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The warning is stern. If we do not bridge the detection gap soon, there is the risk of HIV becoming an epidemic in the country. 

We have on an average tested one HIV case every week this year. Still, the detection gap is 43 percent. According to the UNAIDS estimate, the country has around 1,300 positive cases. In other words, there are about 600 people in the country today who are unaware of their HIV status, risking transmission of the infection.

The HIV Self-Testing (HIVST) initiative is a masterstroke. Given the secrecy and stigma surrounding the disease, it could help people test themselves at their convenience and comfort of their homes. The faster we roll out the kits, the quicker we will bridge the gap.

As we observed World AIDS Day yesterday, many living a normal life with HIV shared their stories. There was one common message: AIDS is like any other disease and treatments are available. 

Many had gone through hard times because of the stigma associated with the disease. It is improving and as we talk more about the disease, more people will come to terms with it.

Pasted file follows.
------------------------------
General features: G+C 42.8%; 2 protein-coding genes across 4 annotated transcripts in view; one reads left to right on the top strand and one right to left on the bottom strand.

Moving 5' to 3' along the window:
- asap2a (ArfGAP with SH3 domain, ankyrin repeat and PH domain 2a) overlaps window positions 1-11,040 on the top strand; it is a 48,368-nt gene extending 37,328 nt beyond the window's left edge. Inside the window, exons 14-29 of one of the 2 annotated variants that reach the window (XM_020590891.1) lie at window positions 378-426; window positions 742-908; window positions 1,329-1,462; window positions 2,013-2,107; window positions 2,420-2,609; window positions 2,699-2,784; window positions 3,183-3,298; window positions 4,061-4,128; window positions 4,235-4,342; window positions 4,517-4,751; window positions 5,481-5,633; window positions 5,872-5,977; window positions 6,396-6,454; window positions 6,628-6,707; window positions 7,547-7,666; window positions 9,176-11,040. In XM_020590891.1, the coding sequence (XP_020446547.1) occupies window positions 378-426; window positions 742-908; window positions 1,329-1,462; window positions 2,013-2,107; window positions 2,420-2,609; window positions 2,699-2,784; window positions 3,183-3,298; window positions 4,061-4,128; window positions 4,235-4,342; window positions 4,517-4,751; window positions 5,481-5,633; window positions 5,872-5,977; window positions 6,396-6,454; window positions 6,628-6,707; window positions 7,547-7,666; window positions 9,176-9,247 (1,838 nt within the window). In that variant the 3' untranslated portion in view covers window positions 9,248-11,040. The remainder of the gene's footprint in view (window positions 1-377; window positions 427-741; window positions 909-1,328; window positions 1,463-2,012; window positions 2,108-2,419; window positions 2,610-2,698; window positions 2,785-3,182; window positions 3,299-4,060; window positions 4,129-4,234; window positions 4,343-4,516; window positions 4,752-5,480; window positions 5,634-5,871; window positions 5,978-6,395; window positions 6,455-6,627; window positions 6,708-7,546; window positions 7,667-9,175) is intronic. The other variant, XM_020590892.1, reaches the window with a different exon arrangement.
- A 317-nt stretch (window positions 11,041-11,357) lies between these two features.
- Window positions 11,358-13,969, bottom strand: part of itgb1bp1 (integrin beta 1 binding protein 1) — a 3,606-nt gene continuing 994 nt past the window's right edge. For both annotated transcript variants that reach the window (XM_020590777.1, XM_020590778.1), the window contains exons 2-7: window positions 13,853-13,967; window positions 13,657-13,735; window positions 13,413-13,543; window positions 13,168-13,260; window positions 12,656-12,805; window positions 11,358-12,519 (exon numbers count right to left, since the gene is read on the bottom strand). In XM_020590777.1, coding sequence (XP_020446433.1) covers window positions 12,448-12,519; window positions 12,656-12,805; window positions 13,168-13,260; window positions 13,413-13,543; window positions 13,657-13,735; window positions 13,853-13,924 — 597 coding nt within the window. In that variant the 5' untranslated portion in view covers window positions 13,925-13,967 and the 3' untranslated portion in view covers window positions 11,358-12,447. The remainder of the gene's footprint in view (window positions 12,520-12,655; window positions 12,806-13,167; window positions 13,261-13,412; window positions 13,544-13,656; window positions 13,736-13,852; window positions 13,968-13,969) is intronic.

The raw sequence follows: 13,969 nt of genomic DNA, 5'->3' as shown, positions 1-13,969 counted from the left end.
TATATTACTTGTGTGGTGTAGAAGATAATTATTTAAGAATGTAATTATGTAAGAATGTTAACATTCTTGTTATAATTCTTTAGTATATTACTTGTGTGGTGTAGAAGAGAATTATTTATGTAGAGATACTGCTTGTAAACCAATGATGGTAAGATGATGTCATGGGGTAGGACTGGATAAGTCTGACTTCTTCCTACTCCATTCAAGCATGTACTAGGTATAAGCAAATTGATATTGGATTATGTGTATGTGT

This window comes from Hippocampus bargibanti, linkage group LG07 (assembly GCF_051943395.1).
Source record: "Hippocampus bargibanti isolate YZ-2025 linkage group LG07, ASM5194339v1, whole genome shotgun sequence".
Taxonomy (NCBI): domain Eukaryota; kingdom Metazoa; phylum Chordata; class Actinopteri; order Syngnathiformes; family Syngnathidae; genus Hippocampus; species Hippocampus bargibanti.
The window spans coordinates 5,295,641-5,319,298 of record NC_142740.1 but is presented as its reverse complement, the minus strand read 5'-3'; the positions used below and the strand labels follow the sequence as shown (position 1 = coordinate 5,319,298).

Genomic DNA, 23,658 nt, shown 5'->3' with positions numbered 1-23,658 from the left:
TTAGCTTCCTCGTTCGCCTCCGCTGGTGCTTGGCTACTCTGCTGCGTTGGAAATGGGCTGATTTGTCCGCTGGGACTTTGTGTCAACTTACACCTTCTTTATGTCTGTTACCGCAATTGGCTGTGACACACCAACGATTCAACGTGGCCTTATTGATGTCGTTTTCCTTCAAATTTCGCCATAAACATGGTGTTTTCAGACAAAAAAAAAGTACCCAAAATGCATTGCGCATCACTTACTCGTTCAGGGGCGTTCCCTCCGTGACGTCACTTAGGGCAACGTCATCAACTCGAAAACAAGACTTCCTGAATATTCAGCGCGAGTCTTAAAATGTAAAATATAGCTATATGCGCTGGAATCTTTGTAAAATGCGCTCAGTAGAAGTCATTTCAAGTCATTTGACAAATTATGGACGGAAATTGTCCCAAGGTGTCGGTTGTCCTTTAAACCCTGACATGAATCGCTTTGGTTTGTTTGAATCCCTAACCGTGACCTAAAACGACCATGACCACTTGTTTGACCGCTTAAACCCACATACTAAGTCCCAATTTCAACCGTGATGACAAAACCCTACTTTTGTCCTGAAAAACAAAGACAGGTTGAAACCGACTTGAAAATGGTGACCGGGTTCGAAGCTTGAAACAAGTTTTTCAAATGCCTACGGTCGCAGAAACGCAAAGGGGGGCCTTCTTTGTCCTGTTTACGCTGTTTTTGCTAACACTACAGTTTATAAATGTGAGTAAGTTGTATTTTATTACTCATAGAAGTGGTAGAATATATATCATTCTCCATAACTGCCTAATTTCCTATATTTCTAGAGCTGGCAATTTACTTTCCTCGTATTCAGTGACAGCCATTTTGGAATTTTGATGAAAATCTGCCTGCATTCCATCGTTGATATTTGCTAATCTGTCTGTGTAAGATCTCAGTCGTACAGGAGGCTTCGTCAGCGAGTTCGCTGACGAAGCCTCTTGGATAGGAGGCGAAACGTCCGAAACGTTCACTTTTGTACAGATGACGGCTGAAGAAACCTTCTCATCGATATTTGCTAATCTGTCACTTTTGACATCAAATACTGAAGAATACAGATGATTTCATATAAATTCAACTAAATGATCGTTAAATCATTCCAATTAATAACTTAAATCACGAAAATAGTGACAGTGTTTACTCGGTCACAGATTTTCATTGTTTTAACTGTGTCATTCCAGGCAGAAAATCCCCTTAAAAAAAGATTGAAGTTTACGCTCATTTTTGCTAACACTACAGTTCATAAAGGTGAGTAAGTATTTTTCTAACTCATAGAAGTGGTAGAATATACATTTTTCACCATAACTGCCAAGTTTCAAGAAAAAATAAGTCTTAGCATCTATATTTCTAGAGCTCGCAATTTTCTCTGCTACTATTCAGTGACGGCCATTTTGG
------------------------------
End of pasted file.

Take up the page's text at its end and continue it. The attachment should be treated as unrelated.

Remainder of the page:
HIV is not the killer disease. Lifestyle diseases like cancer and hypertension are killing more people. 

We talk openly about cancer or liver cirrhosis, caused by abusing alcohol, but we hesitate to discuss HIV/AIDS. 

Perhaps, our focus, no matter how well intended went wrong. The media is to blame too as they went full throttle with their coverage, scaring the people with terms such as “deadly disease” and “killer disease” to describe HIV/AIDS.

Unfortunately, HIV is also associated with sexual behaviour or misbehaviour.  There are several ways of getting infected, but to an average Bhutanese, if one is infected with the disease, he or she has not been faithful. There is enough awareness of HIV/AIDS. Perhaps the mistake is in the approach. Why would people stigmatise HIV positive people and not those with failed liver or kidney because of the lifestyle they chose?

It is not only with HIV/AIDS. In Bhutan we have “psycho doctors” and “psycho wards”, names for psychiatrist and psychiatric ward. People are discouraged to visit the facilities or seek help because of such names associated with diseases.

The approach should change. We should now shift to educating people on the disease. A good proportion of the population with fair knowledge of HIV could help us reduce the detection gap. 

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